Healthy and Safe Communities2022-07-27T15:58:18-06:00

Healthy and Safe Communities

Safe and supportive communities build resilient families and a strong state. But our communities, workforce, and economy cannot be healthy when so many New Mexico children and families lack access to a comprehensive and high-quality system of physical and behavioral health, prevention, and wellness resources. And none of us can be healthy and safe until we do a better job of taking care of our natural environment, which includes lessening our collective carbon footprint and protecting our air, land, and water.

Featured Content

Art as an Alternative

Given that so many youth within the state’s juvenile system have faced multiple adverse childhood experiences, any effective rehabilitation efforts must address their long-term impacts. This report looks at how informal diversion programs based on the arts can help youth who are dealing with ACEs heal and reintegrate into their communities while saving the state money.

Health-in-All-Policies for New Mexico

Your state of health is dependent on many variables – including where you live, how much you earn, and even how far you went in school. These are called “social determinants of health” and they not only impact your health but they also impact your ability to choose a healthy lifestyle. Everyone’s health could be improved if lawmakers took these determinants of health into account when creating public policies. This report offers an overview of the determinants of health as well as the policies that can improve health for all.

Ending Childhood Food Insecurity in New Mexico

New Mexico’s childhood food insecurity rate has long been at or near the highest in the nation. The pandemic and resulting recession only made it worse. This report looks at why food insecurity is such a problem in New Mexico, how it impacts children and families, and what the state can do about it. (State- and county-level data on food and economic insecurity)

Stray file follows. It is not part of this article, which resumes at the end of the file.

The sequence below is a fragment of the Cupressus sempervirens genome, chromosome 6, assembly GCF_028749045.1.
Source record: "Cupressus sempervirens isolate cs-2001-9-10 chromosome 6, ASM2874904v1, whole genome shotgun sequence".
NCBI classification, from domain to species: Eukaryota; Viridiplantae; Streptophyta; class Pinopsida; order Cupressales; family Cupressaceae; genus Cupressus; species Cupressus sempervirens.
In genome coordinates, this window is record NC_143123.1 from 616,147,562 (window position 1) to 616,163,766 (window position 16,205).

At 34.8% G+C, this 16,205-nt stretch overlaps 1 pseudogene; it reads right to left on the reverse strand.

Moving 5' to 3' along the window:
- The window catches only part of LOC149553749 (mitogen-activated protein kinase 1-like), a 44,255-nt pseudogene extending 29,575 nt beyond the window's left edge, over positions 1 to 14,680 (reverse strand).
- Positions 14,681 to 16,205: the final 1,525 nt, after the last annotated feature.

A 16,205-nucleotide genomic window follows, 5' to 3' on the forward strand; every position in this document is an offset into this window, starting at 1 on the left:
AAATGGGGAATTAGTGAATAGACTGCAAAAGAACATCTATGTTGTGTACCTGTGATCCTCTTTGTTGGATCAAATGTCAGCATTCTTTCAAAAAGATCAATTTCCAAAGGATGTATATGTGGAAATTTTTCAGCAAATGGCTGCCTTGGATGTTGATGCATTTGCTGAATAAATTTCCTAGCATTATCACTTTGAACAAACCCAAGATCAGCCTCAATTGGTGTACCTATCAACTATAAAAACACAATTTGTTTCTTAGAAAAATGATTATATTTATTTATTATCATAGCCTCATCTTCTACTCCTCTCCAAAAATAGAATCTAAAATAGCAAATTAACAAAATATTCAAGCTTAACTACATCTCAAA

Recent Publications

New Mexico 2022 KIDS COUNT profile

August 8th, 2022|

State Data Sheet The national 2022 KIDS COUNT Data Book, released by the Annie E. Casey Foundation, assesses and ranks the 50 states on 16 indicators of child well-being, which are categorized into four domains - economic well-being, education, health, and family and community. New Mexico placed 50th in 2022. (State-level data on indicators of child well-being)

Art as an Alternative

July 27th, 2022|

Report Given that so many youth within the state’s juvenile system have faced multiple adverse childhood experiences, any effective rehabilitation efforts must address their long-term impacts. This report looks at how informal diversion programs based on the arts can help youth dealing with ACEs and save the state money. (State-level data on the juvenile system.)

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Recent Blog Posts

Federal leasing program isn’t working for New Mexico

June 4th, 2022|

When the government leases lands at far below market rates and forces taxpayers to cover the cost of cleanup, we’re all missing out on money that is rightfully ours. This is revenue that should be used to pay for books for our schools and teacher salaries, not padding industry profits.

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Recent News Coverage

New Mexico slips to 50th in child well-being

August 8th, 2022|

What’s not reflected in the data book is “great policy progress in the past few years that put kids first,” she said, noting a number of legislative changes made from 2019 forward. “Among them are the new child tax credit, the doubling of the tax credit for working families with kids and the expansion of child care systems to most every kid in New Mexico,” she said.

A Missing Ingredient

July 24th, 2022|

Advocates note that many people exposed to trauma recover, particularly if they have attentive families and strong support systems. “Children are really resilient,” said Amber Wallin, executive director of the advocacy organization New Mexico Voices for Children, particularly if they are only exposed to one or two ACEs. But if trauma accumulates beyond that, she said, the challenges become more difficult to overcome — “and that’s where New Mexico fares really poorly.”

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Current Initiatives

The New Mexico Environmental Public Health Network became a program of NM Voices at the start of 2021. As our work both on public health and environmental health and justice had been ramping up over several years, it made sense to bring this project into the NM Voices family. As our previous environmental health focused on protecting federal lands and mitigating the harm done by oil and gas exploration and extraction, the NMEPHN work is more broadly based on protecting the state’s natural resources of air, water, and land.

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